Prehistoric City Phylakopi

Prehistoric City Phylakopi

Next to the main road towards Pollonia and just before you get there you will find one of the most important archaeological sites in Greece, the ancient settlement of Phylakopi.

This setllement was destroyed and rebuilt at least three times. It flourished thanks to the processing and trade in obsidian, a hard black volcanic rock that manufactured knives, arrows and tools.

Until today there have been three (3) excavations, all from the British School of Archaeology in Athens. Once from 1896-1899 by C. Smith & D. Hogarth, then in 1911 by Dawkins & Droops, and in 1974-1977 by Colin Renfrew.

The excavations yielded traces of inhabitation from around 3.000 BC (early Bronze Age) to 1.250 BC (late Bronze Age). After 1.200 BC things in the Aegean sea were constantly changing; New trade routes opened as the Minoan and Mycenaean civilization slowly begun to decline. Phylakopi was severely affected by this. This is how the decline startedne and the once commercial center of Milos was moved to the ancient city of Klima.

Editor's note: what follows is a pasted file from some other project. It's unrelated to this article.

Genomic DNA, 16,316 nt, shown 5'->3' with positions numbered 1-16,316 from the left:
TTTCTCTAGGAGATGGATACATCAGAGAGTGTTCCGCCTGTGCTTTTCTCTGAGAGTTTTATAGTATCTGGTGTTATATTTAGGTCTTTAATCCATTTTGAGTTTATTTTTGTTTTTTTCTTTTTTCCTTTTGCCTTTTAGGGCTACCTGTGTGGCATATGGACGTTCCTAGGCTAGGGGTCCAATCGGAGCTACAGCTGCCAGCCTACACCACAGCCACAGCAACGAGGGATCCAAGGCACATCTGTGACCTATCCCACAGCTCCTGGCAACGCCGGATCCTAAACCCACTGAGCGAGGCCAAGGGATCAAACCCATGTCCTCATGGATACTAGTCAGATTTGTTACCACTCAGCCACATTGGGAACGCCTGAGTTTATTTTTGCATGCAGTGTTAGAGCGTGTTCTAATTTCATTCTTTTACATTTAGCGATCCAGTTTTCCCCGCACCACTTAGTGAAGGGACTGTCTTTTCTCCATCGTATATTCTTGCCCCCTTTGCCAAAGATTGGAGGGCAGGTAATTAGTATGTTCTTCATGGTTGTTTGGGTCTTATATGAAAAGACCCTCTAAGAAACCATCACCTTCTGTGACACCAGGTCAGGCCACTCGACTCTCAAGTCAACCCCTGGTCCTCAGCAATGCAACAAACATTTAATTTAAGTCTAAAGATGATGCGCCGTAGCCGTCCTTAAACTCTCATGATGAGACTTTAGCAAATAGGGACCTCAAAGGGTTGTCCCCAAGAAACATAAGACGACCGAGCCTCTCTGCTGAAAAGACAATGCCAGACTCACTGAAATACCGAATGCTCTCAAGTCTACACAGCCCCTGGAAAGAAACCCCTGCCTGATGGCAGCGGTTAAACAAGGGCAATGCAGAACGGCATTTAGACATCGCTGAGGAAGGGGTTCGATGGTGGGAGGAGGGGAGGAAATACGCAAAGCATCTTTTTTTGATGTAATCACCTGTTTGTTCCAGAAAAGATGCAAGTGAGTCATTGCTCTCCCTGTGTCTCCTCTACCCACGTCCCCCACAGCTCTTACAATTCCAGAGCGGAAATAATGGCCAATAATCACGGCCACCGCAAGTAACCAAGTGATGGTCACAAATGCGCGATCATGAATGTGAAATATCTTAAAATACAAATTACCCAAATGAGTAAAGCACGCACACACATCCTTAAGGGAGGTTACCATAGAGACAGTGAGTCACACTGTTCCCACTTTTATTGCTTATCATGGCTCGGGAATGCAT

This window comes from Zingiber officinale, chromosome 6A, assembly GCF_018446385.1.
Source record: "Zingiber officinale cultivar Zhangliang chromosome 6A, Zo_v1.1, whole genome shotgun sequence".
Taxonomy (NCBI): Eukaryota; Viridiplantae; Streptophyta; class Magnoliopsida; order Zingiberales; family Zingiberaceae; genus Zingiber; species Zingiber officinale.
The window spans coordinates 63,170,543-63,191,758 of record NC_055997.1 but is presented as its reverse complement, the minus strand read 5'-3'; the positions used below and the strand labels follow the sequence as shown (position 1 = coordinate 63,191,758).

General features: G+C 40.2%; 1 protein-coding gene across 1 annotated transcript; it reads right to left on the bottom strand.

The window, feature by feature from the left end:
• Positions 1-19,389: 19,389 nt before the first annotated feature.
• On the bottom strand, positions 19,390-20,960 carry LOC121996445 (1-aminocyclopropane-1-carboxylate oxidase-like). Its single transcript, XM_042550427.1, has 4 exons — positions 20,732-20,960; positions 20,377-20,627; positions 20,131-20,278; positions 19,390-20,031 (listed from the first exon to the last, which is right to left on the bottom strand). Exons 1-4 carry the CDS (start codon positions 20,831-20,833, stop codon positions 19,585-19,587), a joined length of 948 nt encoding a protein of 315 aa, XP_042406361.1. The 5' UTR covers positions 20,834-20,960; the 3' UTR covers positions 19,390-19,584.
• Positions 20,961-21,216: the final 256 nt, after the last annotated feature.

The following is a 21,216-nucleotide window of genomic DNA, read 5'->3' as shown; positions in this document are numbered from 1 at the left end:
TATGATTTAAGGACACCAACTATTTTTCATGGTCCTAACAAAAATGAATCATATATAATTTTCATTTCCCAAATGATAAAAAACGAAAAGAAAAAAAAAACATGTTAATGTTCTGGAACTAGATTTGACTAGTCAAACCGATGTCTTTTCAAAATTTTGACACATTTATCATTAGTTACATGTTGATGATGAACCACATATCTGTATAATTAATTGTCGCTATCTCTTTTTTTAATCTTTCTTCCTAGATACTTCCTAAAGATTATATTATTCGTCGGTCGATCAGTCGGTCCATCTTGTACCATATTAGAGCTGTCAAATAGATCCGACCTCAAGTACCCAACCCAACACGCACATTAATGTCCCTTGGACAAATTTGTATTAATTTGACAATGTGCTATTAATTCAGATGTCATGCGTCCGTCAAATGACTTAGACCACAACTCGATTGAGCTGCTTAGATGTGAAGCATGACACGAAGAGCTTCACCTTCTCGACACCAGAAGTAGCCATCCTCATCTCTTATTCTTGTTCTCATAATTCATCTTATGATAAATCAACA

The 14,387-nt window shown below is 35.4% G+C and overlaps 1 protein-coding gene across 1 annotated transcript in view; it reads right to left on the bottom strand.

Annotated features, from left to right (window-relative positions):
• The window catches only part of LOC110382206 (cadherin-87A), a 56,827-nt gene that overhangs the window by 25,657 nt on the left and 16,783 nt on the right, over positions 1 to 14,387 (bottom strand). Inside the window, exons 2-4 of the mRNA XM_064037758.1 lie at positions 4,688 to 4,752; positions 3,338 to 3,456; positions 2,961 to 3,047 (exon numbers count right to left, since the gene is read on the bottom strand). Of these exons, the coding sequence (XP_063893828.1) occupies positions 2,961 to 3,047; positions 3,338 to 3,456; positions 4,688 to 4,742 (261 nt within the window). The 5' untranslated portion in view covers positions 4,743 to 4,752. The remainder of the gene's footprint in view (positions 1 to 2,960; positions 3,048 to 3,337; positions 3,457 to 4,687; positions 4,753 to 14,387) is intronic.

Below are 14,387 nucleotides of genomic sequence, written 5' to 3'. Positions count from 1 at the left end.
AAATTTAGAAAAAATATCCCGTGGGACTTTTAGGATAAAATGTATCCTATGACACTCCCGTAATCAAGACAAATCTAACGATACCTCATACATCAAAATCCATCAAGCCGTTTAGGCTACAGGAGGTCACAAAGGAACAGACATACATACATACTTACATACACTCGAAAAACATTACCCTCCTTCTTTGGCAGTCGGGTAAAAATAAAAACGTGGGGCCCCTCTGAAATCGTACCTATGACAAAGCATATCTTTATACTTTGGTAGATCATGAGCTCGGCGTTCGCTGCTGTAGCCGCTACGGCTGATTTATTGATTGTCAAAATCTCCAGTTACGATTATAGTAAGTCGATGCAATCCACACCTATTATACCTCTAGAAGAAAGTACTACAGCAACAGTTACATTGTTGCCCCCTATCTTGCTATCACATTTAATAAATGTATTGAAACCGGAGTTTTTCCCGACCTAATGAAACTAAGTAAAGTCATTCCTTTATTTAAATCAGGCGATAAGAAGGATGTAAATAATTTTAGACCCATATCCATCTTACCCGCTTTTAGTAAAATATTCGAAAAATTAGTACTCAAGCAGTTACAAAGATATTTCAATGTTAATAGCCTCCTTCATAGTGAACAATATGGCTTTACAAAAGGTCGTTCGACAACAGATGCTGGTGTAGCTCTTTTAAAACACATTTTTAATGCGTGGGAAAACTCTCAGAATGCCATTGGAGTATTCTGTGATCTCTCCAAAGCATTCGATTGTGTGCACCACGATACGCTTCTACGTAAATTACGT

Visitors have the opportunity to see a great part of the cyclopean wall of the settlement which is preserved, as well as the Temple and the Palace (of Mycenaean style). During your visit to the Archaeological Museum you can see samples of pottery from the city of Phylakopi such as stone, clay and bronze figurines, a linear A tablet, various useful items as well as the famous "Lady of Phylakopi", a ceramic female figurine.
  • Tourism Awards 2016 SILVER

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